Prime Minister Justin Trudeau is holding firm on a new vaccine mandate that has applied to border-crossing truck drivers since Jan. 15, stressing that similar U.S. rules are on their way.
“The U.S. is moving forward in coming days with an identical mandate to ensure truckers are vaccinated,” he said Wednesday during a media briefing. “We are aligned with them. We know how important it is to ensure the free flow of goods and services.”
The U.S. plans for a mandate at the border emerged in November, and various media outlets have since reported the rules are expected to be applied Jan. 22. U.S. Customs and Border Protection has not responded to repeated requests from trucknews.com to confirm the date.
“Trucking companies, logistics companies, have known since November that this was coming,” Trudeau said, referring to the Canadian rules.
The prime minister acknowledged a “miscommunication” from a Canada Border Services Agency official that contradicted the plans. “It was quickly corrected,” he said.
The corrections came about 16 hours after the contradicting information emerged.
“Getting our supply chain operat[ing] and sustainable and as risk-free as possible is about protecting the industry – businesses and the workers,” Health Minister Jean-Yves Duclos added, referring to the vaccine mandate as the right health and economic policy.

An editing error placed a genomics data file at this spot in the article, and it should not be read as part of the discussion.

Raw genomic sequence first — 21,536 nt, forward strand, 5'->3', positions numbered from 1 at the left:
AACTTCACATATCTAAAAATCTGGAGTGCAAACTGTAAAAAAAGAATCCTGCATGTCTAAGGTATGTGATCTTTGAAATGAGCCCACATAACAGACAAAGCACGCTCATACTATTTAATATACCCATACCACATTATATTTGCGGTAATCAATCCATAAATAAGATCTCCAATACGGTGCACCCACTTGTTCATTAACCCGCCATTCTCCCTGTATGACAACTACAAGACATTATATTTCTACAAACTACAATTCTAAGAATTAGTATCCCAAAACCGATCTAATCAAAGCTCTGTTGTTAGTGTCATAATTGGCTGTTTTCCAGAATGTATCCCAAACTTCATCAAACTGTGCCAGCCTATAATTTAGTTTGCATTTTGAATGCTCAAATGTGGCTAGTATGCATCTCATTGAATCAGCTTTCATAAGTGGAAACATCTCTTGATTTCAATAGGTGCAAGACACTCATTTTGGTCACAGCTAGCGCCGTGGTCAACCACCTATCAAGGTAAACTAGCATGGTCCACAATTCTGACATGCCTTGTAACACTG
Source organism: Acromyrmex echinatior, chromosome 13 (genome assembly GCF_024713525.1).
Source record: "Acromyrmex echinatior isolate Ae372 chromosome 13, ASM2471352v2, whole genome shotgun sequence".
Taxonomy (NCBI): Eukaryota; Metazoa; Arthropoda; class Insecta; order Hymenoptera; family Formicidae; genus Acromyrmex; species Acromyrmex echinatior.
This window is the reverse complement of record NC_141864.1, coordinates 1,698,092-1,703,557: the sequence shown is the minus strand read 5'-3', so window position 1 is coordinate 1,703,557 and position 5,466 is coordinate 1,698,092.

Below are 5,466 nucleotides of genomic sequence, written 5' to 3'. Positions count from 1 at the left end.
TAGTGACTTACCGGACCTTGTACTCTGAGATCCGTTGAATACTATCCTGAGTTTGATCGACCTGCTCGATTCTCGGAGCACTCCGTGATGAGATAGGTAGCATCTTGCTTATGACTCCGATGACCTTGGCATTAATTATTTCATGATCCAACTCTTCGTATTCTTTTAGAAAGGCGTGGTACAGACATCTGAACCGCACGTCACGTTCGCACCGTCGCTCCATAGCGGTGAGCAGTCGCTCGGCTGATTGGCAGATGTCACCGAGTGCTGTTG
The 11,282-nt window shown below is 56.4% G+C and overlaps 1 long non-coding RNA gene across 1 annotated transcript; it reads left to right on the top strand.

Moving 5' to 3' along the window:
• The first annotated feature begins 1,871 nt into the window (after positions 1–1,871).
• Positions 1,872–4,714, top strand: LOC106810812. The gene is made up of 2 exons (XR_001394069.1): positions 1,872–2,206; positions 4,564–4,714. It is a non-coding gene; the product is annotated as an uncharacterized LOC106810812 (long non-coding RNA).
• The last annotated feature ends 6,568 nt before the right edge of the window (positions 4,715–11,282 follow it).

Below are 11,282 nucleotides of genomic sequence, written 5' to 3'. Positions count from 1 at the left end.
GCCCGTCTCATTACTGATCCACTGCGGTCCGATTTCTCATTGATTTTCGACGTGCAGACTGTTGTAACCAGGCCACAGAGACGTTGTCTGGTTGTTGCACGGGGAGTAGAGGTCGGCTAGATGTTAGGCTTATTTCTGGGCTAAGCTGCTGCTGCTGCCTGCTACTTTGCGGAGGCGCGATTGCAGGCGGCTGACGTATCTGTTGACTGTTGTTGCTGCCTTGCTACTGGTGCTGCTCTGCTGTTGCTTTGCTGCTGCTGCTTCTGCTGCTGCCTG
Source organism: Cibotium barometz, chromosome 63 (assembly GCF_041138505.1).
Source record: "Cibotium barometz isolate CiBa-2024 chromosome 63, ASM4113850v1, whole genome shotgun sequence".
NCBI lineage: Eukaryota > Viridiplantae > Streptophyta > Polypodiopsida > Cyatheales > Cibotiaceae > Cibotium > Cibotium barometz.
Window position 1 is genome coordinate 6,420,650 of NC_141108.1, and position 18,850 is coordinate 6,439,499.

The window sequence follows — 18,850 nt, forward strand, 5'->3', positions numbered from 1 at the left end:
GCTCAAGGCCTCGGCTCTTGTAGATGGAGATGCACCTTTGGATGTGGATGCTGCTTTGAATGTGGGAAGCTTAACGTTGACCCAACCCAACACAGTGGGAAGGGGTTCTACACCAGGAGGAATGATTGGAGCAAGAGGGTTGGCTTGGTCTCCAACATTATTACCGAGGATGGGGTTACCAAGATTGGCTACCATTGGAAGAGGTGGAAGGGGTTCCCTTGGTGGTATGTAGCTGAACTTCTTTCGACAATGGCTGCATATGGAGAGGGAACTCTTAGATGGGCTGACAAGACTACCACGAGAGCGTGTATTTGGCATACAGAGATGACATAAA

While Canadian truck drivers are currently allowed to cross into the U.S., they face quarantine and testing requirements on their return. The rules block U.S. truck drivers traveling to Canada.
More than 30 truck drivers protesting the rules slowed border crossings at Emerson, Manitoba, on Monday, and threats of other protests have circulated on social media. The Canadian Trucking Alliance has since issued a statement that it disapproves of protests on public roadways.
Trudeau did, however, acknowledge “significant disruptions” in global supply chains as one of the factors behind current inflation levels.
U.S. President Joe Biden stressed in a separate media briefing that goods are moving.
“We heard dire warnings about how these supply chain problems could create a real crisis around the holidays. So, we acted. We brought together business and labor, and that much-predicted crisis did not occur,” he said Jan. 19.
“I often see empty shelves being shown on television. Eighty-nine percent are full, which is only a few points below what it was before the pandemic.”